“If she comes back then she’s going to have to be very clear of what her motives are in her decisions,” Coghill said.

Coghill said, overall, he’d expect a returning Palin to be more experienced and a little savvier. He said Palin would have national horsepower that she could use to advance Alaska’s interests. He said it would put Alaska in a “nice, favored position.”

But Juneau Democratic Sen. Kim Elton suggested in his newsletter this week that Palin’s broadside about Barack Obama “palling around with terrorists” and other one-liners from rallies have potential blowback for Alaska if Obama is elected and Palin has to work with the Democratic administration.

It’s clear that Palin’s relationship with Alaska Democrats is in deep freeze. That’s a turnaround from pre-nomination days, when Palin’s fiercest critics in the Legislature were Republicans and she relied on Democrats to get through her two biggest bills — a tax increase on oil companies and a license for a Canadian firm to pursue a natural gas pipeline from the North Slope to the Lower 48.

Anchorage Democratic Sen. Bill Wielechowski, one of the legislators who allied with her on those big issues in Juneau, said he “barely recognizes” the current Palin.

“It’s disappointing to see her bashing Democrats when her main political successes would never have passed without significant support from Democrats,” he said.

Anchorage Republican Hawker said Palin’s frostier relationship with the Democrats could have the effect of helping some Republican legislators warm up to her who weren’t Palin fans before. Hawker said Palin might also now realize that “just because you are a Republican in Alaska does not make you an evil person.”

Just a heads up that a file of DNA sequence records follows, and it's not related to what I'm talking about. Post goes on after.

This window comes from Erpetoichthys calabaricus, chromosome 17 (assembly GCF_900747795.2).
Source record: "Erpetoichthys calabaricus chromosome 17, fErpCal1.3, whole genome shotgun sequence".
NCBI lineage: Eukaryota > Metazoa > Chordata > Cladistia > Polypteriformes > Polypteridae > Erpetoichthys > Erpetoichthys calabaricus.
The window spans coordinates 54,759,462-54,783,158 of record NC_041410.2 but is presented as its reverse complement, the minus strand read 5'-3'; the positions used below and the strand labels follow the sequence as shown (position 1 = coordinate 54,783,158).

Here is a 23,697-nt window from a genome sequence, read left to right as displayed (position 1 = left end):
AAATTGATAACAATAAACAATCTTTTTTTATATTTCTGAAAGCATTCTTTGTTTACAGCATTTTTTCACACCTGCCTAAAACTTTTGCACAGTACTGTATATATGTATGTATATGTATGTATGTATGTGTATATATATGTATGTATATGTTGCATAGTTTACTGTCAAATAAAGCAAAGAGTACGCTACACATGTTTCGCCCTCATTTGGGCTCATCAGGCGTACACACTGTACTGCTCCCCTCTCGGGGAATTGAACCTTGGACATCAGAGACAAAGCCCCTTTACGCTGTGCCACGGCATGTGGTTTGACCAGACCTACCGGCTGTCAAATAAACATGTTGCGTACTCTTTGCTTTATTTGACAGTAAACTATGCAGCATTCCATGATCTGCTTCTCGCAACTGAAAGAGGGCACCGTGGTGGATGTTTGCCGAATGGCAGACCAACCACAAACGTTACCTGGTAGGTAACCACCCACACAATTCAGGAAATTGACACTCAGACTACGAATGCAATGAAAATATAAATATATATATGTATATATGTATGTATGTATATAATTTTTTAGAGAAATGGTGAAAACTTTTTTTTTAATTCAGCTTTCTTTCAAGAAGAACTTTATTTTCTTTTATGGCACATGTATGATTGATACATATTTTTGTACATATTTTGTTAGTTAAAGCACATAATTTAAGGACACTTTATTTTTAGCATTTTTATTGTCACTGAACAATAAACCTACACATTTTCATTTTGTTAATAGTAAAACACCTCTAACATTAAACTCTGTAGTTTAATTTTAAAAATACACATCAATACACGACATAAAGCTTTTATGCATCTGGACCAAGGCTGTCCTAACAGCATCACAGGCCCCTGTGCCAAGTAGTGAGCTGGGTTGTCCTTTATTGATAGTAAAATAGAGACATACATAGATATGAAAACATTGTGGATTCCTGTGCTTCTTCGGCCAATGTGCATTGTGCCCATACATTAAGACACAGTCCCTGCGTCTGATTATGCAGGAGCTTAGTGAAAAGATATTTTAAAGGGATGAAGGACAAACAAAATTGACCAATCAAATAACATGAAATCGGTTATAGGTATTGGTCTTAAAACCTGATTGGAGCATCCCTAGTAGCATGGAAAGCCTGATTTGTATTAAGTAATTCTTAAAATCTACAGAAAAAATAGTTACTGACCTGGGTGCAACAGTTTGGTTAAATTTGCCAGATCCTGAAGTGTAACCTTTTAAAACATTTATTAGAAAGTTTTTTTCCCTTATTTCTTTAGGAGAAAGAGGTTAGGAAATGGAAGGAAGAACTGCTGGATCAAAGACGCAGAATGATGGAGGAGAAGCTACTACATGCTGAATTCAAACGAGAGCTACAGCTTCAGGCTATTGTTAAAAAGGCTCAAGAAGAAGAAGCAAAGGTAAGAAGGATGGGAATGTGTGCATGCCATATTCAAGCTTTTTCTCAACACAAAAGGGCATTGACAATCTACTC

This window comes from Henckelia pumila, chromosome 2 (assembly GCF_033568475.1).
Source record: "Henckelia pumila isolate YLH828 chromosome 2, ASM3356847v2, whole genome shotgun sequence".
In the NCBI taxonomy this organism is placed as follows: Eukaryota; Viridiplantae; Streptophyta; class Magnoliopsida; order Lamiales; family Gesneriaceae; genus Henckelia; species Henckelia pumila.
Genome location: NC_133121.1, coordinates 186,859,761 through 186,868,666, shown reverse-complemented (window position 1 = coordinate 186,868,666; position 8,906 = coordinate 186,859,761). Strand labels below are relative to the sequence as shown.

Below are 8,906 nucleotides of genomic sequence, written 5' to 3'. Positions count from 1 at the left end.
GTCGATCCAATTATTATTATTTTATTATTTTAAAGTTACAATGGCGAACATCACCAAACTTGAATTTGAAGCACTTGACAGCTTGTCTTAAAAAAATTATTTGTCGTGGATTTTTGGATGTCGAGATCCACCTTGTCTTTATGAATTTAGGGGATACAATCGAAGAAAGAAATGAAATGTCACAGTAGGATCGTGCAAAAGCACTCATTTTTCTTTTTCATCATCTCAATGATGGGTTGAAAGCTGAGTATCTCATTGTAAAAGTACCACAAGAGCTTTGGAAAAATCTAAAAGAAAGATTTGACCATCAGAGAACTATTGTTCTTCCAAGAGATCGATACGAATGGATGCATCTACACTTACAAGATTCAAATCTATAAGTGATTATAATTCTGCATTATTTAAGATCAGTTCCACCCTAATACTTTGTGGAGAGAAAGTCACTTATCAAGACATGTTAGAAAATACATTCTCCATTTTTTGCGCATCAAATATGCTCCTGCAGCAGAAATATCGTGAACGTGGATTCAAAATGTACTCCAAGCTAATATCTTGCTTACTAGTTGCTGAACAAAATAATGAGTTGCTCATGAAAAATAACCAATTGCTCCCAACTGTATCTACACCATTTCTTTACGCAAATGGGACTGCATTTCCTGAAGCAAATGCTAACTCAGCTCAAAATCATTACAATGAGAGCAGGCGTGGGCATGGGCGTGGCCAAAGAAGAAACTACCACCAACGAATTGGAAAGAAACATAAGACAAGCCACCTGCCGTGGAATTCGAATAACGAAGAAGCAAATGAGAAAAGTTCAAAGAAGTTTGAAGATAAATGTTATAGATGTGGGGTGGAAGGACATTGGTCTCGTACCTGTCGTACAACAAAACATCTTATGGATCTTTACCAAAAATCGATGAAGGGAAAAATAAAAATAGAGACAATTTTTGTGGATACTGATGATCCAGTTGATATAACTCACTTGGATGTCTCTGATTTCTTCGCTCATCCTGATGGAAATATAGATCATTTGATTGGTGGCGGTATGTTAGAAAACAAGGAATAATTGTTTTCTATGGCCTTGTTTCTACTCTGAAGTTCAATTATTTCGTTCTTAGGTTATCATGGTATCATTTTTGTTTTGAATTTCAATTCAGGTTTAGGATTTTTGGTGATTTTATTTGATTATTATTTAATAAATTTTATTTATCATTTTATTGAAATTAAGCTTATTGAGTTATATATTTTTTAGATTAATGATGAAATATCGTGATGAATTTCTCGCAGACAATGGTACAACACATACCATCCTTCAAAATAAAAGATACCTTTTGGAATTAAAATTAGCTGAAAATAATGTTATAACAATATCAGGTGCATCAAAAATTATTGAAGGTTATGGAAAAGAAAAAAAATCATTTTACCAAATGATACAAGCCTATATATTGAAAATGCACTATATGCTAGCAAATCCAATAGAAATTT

Many Alaska Republican legislators have complained Palin has been too broad during her time as governor in suggesting that the state’s politics are corrupt.

REBUILDING TRUST

Kenai Republican Rep. Mike Chenault, considered to be a potential speaker of the state House when the Legislature convenes in January, said it remains to be seen how Palin’s new political persona plays with Republican lawmakers.

“It’s hard to say which if any Republicans would change their position on the governor based upon either her running for vice president or her handling of Troopergate,” Chenault said.

There’s resentment among some legislators of both parties for how Palin handled the Legislature’s investigation into her dismissal of her public safety commissioner and if she improperly pressured him to fire a state trooper once married to her sister.

The governor’s surrogates bashed the Alaska Democratic legislators leading the investigation, who were some of her biggest allies on oil and gas issues, saying they were Obama fans who made their bias clear. The investigation, though, was authorized by unanimous vote of the bipartisan Legislative Council, and some Republicans bristled at Palin’s refusal to cooperate in it as well as her attorney general’s failed challenge of the Legislature’s subpoenas.

Steve Branchflower, the investigator hired by the Legislative Council, released his report on Friday concluding that Palin abused her power and broke state ethics law in pressing for the trooper to be fired. But Palin’s response to the report was to say that she was vindicated and “I’m very, very pleased to be cleared of any legal wrongdoing … any hint of any kind of unethical activity there.”

The report said Palin’s removal of her commissioner, Walt Monegan, was not solely about his refusal to fire the state trooper but it was likely a contributing factor. Palin has the right to dismiss a commissioner for any reason she likes.

Legislators are far from united in their reaction to the report, with some Republicans agreeing with Palin it was a political circus. There’s no sign lawmakers are planning to take any formal action against Palin. But hard feelings abound.

“Those people who don’t believe and don’t support the governor, I think the events will perhaps exacerbate their outrage,” said Hawker, the Anchorage Republican. Likewise, he said, Palin supporters are likely to “express their moral outrage at what they feel is a persecution of the governor.”

If she comes back as governor, Hawker said, “It will be one of her immediate challenges to get through, rebuilding fences, rebuilding trust. Those issues will be there with both the Democrats and the Republicans.”

Exposure Changes Palin Image for Good & Bad